Skip to content
Link copied to clipboard

2024 Eagles draft prospects: Will the Birds get help at linebacker?

The Eagles' linebacking corps did not perform well last season, but a number of draft prospects could help fill a need.

Clemson linebacker Jeremiah Trotter Jr. returns an interception for a touchdown during the first half of an NCAA college football game against Notre Dame, Saturday, Nov. 4, 2023, in Clemson, S.C. (AP Photo/Jacob Kupferman)
Clemson linebacker Jeremiah Trotter Jr. returns an interception for a touchdown during the first half of an NCAA college football game against Notre Dame, Saturday, Nov. 4, 2023, in Clemson, S.C. (AP Photo/Jacob Kupferman)Read moreJacob Kupferman / AP

After a year of shaky linebacker play, Eagles general manager Howie Roseman has already begun reworking the position group in the first few weeks of free agency with two additions.

Could they add another next month?

Devin White and Oren Burks, both of whom signed one-year deals, figure to shore up the linebacking corps going into next season and push 2022 third-round pick Nakobe Dean. Aside from Dean, who missed most of last season with two different foot injuries, the Eagles’ long-term prospects at the position are sparse.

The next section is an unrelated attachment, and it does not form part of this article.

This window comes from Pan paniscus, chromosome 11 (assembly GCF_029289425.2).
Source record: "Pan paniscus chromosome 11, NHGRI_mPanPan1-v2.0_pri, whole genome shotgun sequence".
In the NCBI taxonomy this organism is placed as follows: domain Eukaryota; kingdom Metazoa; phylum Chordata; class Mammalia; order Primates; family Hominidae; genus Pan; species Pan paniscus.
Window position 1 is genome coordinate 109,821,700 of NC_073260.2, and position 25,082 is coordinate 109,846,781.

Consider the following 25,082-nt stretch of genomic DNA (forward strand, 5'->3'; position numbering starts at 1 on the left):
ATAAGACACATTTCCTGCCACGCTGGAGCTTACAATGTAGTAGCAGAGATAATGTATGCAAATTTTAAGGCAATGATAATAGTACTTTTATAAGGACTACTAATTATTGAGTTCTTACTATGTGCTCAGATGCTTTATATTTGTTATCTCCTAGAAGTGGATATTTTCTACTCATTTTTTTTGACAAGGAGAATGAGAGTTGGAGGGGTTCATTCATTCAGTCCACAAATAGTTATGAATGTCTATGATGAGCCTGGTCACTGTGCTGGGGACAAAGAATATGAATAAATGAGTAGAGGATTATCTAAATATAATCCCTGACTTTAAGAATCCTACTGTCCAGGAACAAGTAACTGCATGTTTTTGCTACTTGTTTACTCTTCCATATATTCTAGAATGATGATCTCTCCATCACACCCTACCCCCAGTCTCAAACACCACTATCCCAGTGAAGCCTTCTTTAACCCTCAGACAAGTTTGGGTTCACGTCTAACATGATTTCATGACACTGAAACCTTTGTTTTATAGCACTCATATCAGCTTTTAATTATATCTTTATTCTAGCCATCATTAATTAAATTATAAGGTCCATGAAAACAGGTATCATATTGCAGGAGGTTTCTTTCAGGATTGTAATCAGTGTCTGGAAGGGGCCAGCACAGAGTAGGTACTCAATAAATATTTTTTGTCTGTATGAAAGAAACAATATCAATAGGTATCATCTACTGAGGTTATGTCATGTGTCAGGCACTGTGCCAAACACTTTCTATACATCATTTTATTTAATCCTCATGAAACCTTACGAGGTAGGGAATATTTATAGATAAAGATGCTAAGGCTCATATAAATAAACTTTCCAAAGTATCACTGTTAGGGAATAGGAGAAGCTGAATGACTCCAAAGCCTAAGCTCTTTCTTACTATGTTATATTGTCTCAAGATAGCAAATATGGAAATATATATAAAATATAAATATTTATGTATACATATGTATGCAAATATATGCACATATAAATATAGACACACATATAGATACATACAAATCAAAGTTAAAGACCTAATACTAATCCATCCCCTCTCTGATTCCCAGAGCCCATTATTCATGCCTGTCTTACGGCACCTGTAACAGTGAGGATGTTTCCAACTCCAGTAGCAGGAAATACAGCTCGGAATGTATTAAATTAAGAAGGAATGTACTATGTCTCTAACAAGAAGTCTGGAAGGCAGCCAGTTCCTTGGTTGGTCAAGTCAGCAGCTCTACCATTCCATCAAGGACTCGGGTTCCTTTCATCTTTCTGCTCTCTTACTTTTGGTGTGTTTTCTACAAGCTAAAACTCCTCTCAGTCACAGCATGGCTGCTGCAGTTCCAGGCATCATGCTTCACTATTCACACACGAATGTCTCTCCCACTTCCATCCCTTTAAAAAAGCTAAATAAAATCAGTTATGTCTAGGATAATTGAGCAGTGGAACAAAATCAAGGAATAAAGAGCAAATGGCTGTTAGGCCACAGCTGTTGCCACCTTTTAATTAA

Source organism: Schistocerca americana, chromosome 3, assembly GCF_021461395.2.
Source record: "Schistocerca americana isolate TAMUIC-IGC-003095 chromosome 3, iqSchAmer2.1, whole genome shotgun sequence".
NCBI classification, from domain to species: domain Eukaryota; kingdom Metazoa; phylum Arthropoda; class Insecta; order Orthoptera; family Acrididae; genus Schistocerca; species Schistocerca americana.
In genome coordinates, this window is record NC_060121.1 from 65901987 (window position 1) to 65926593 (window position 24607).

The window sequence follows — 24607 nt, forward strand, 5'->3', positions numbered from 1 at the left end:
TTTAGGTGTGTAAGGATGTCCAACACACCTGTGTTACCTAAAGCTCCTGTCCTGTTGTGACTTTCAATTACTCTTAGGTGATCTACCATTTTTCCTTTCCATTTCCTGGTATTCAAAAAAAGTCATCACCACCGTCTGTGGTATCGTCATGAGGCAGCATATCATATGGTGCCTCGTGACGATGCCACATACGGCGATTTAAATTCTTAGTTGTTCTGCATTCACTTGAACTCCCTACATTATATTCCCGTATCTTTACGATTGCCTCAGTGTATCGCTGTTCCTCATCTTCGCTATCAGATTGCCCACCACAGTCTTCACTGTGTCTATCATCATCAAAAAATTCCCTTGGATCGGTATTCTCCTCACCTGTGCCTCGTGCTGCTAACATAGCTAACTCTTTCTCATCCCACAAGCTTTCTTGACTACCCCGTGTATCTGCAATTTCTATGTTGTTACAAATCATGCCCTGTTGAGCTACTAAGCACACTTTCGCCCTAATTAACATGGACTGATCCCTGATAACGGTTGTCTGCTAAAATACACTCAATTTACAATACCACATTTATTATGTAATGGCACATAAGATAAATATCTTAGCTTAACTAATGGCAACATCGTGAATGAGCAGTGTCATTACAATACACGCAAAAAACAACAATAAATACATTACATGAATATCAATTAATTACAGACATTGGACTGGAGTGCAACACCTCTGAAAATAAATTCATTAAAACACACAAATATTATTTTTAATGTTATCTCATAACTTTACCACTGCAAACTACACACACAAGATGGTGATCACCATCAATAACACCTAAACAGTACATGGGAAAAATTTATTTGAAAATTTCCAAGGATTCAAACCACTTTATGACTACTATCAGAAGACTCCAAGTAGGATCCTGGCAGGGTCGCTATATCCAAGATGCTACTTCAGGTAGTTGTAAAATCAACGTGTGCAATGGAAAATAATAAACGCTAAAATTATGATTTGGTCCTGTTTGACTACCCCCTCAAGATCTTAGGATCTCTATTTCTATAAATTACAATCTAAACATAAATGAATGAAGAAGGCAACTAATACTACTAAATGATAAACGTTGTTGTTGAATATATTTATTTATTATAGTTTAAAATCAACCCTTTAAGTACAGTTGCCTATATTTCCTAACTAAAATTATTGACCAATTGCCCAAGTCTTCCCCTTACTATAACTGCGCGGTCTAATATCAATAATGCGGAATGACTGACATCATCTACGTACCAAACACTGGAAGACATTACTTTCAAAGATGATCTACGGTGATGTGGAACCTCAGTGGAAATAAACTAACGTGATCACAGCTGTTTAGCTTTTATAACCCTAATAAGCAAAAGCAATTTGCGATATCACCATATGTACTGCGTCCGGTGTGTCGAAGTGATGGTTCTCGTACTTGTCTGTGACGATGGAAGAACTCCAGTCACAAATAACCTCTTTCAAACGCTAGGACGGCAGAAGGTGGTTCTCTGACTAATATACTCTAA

» READ MORE: Eagles’ Howie Roseman defends his team-building philosophy at linebacker and has belief in Nakobe Dean

Here’s a breakdown of this year’s linebacker class and who could make sense for the Eagles next month:

The top guys

Edgerrin Cooper

Cooper is a long, explosive athlete with good instincts and playmaking ability from the off-ball linebacker position. The 6-foot-2, 230-pounder had 17 tackles for losses, eight sacks, two pass breakups, and two forced fumbles at the center of Texas A&M’s defense last year and was a consensus All-American as a result. Cooper’s long speed and range in coverage were confirmed at the NFL scouting combine, where he ran a 4.51-second 40-yard dash and measured in with 34-inch arms (95th percentile for his position).

Cooper has the traits to be an every-down linebacker in most systems, including the Eagles’. He’s physical against the run on early downs and has the length and change-of-direction skills to hold up in coverage in known-pass situations.

Cooper has a good chance at being the first linebacker off the board because of his production, physical traits, and durability. His instincts will need to continue to develop, something that makes him more likely to go early on Day 2 rather than sneaking into the first round.

» READ MORE: Edgerrin Cooper? Marshawn Kneeland? Eagles doing NFL combine homework on edge rushers, linebackers

Junior Colson